How to define a collection whose element are all of some base type (inheritance)

This is an excerpt from the Scala Cookbook (partially modified for the internet). This is Recipe 19.6, “How to define a collection whose element are all of some base type.”

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You want to specify that a class or method takes a type parameter, and that parameter is limited so it can only be a base type, or a subtype of that base type.

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Define the class or method by specifying the type parameter with an upper bound. To demonstrate this, create a simple type hierarchy:

trait CrewMember
class Officer extends CrewMember
class RedShirt extends CrewMember
trait Captain
trait FirstOfficer
trait ShipsDoctor
trait StarfleetTrained

Then create a few instances:

val kirk = new Officer with Captain
val spock = new Officer with FirstOfficer
val bones = new Officer with ShipsDoctor

Given this setup, imagine that you want to create a collection of officers on a ship, like this:

val officers = new Crew[Officer]()
officers += kirk
officers += spock
officers += bones

The first line lets you create officers as a collection that can only contain types that are an Officer, or subtype of an Officer.

In this example, those who are of type RedShirt won’t be allowed in the collection, because they don’t extend Officer:

val redShirt = new RedShirt
officers += redShirt  // ERROR: this won't compile

To enable this functionality and let Crew control which types are added to it, define it with an upper bound while extending ArrayBuffer:

class Crew[A <: CrewMember] extends ArrayBuffer[A]

This states that any instance of Crew can only ever have elements that are of type CrewMember. In this example, this lets you define officers as a collection of Officer, like this:

val officers = new Crew[Officer]()

It also prevents you from writing code like this, because String does not extend CrewMember:

// error: won't compile
val officers = new Crew[String]()

In addition to creating a collection of officers, you can create a collection of RedShirts, if desired:

val redshirts = new Crew[RedShirt]()

(I don’t know the names of any redshirts, otherwise I’d add a few to this collection.)

Typically you’ll define a class like Crew so you can create specific instances as shown.

You’ll also typically add methods to a class like Crew that are specific to the type (CrewMember, in this case). By controlling what types are added to Crew, you can be assured that your methods will work as desired. For instance, Crew could have methods like beamUp, beamDown, goWhereNoOneElseHasGone, etc. — any method that makes sense for a CrewMember.

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This type is referred to as a bound, specifically an upper bound.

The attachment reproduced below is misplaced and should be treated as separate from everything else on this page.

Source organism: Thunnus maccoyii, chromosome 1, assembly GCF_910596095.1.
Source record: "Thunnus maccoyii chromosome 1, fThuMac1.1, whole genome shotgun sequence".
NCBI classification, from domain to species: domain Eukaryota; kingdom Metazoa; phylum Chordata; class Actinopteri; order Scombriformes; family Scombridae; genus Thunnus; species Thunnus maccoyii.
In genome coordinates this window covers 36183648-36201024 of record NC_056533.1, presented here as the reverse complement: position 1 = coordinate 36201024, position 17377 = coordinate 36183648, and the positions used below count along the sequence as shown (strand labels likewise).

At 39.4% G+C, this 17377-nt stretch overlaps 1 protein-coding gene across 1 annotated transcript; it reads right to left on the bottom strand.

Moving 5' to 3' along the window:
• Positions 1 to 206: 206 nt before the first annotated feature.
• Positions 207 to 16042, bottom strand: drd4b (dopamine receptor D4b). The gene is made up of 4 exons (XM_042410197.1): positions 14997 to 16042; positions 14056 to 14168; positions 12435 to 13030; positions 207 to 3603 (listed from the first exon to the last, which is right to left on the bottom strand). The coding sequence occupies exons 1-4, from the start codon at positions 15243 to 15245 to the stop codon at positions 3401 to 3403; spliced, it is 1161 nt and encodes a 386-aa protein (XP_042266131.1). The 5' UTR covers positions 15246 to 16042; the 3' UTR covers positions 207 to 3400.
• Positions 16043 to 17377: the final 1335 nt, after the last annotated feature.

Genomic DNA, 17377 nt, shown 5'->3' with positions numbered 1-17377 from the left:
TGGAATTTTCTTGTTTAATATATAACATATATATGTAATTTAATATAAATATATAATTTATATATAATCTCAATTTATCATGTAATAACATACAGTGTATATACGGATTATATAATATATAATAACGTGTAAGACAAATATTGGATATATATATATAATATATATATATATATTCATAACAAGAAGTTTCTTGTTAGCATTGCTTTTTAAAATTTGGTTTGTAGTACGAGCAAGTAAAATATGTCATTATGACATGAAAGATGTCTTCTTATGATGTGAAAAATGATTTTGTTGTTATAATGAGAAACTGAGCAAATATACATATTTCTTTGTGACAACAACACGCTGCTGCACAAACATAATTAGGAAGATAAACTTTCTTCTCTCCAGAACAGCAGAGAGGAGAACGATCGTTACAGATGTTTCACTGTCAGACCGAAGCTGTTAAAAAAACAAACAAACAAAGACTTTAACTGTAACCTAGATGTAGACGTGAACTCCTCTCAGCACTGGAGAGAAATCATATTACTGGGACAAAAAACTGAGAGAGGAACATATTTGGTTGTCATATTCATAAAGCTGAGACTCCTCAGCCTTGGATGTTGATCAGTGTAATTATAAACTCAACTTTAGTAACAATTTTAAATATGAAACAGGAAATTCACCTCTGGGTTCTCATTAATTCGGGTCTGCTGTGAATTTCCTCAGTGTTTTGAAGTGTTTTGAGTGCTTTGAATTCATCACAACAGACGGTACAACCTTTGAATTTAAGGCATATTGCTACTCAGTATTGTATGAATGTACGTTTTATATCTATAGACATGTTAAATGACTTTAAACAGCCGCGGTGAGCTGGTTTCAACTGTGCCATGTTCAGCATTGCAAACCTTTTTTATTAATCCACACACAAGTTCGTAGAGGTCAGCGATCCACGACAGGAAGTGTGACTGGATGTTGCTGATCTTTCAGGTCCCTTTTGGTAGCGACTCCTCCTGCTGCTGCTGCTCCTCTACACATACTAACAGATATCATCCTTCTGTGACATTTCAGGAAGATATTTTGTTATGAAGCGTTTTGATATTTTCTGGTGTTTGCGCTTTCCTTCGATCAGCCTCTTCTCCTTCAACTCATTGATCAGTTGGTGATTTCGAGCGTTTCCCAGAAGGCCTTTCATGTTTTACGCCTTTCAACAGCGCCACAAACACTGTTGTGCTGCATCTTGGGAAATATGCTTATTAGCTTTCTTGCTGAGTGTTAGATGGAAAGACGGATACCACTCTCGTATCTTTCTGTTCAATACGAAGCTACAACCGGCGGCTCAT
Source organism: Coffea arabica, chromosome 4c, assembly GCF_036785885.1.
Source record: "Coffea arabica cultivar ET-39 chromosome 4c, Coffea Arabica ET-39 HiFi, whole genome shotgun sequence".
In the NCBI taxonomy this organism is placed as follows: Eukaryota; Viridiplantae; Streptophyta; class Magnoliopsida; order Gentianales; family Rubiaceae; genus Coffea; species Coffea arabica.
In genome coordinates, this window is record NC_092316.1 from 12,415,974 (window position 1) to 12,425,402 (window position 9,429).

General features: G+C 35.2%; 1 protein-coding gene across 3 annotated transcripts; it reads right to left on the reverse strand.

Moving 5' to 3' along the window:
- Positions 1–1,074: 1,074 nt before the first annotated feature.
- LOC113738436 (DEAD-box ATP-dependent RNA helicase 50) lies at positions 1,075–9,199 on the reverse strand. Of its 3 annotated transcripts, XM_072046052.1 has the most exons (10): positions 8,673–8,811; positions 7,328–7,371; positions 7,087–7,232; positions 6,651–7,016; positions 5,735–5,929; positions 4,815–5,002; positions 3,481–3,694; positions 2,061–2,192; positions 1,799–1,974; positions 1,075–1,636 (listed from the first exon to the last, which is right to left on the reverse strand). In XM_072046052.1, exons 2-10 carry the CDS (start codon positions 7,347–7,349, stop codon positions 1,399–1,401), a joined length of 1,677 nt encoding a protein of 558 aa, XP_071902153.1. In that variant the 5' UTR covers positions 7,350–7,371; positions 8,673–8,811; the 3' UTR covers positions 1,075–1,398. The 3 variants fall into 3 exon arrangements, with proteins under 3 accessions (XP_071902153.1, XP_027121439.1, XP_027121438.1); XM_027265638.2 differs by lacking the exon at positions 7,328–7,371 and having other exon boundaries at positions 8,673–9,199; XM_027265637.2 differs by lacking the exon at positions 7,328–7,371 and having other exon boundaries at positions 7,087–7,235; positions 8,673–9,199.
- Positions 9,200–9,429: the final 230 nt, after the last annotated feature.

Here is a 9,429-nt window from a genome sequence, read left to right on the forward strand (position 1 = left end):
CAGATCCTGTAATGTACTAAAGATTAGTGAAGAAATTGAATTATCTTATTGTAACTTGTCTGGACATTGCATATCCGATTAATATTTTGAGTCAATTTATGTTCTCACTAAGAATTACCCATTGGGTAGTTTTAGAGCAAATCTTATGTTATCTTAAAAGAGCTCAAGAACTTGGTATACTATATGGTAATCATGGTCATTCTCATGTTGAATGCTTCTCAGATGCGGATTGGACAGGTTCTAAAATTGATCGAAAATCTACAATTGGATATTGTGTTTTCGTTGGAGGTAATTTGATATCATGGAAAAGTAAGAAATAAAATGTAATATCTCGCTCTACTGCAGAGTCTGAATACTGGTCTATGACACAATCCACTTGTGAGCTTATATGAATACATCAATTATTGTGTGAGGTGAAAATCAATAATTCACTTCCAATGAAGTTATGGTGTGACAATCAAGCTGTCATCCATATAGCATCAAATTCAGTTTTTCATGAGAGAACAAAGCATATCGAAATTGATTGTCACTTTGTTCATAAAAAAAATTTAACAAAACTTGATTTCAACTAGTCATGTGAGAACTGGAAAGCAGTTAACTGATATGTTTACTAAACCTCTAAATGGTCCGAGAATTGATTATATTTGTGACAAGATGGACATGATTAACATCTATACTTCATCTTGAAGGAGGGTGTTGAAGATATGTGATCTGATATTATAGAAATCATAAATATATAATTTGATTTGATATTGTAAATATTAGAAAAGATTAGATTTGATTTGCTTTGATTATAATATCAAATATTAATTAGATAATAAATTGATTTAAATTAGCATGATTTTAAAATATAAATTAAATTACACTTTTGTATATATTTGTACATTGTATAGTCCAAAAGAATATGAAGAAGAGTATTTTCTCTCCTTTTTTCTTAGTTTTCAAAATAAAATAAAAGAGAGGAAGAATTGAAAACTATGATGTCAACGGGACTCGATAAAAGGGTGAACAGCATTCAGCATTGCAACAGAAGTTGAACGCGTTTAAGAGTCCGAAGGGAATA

If you’re working with an implicit conversion, you’ll want to use a view bound instead of an upper bound. To do this, use the <% symbol instead of the <: symbol.

You can use the same technique when you need to limit your class to take a type that extends multiple traits. For example, to create a Crew that only allows types that extend CrewMember and StarfleetTrained, declare the Crew like this:

class Crew[A <: CrewMember with StarfleetTrained] extends ArrayBuffer[A]

If you adapt the officers to work with this new trait:

val kirk = new Officer with Captain with StarfleetTrained
val spock = new Officer with FirstOfficer with StarfleetTrained
val bones = new Officer with ShipsDoctor with StarfleetTrained

you can still construct a list of officers, with a slight change to the Crew definition:

val officers = new Crew[Officer with StarfleetTrained]()

officers += kirk
officers += spock
officers += bones

This approach works as long as the instances have those types somewhere in their lineage (class hierarchy). For instance, you can define a new StarfleetOfficer like this:

class StarfleetOfficer extends Officer with StarfleetTrained

You could then define the kirk instance like this:

val kirk = new StarfleetOfficer with Captain

With this definition, kirk can still be added to the officers collection; the instance still extends Officer and StarfleetTrained.

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Methods can also take advantage of this syntax. For instance, you can add a little behavior to CrewMember and RedShirt:

trait CrewMember {
    def beamDown { println("beaming down") }

class RedShirt extends CrewMember {
    def putOnRedShirt { println("putting on my red shirt") }

With this behavior, you can write methods to work specifically on their types. This method works for any CrewMember:

def beamDown[A <: CrewMember](crewMember: Crew[A]) {

But this method will only work for RedShirt types:

def getReadyForDay[A <: RedShirt](redShirt: Crew[A]) {

In both cases, you control which type can be passed into the method using an appropriate upper bound definition on the method’s type parameter.

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See Also

  • Recipe 19.3, “Using Duck Typing (Structural Types)”
  • Scala also includes a lower type bound, though it is used less frequently. A lower bound is briefly demonstrated in Recipe 19.8, “Building Functionality with Types”. The page titled “A Tour of Scala: Lower Type Bounds” also describes a situation where a lower type bound might be used.
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The Scala Cookbook

This tutorial is sponsored by the Scala Cookbook, which I wrote for O’Reilly:

You can find the Scala Cookbook at these locations:

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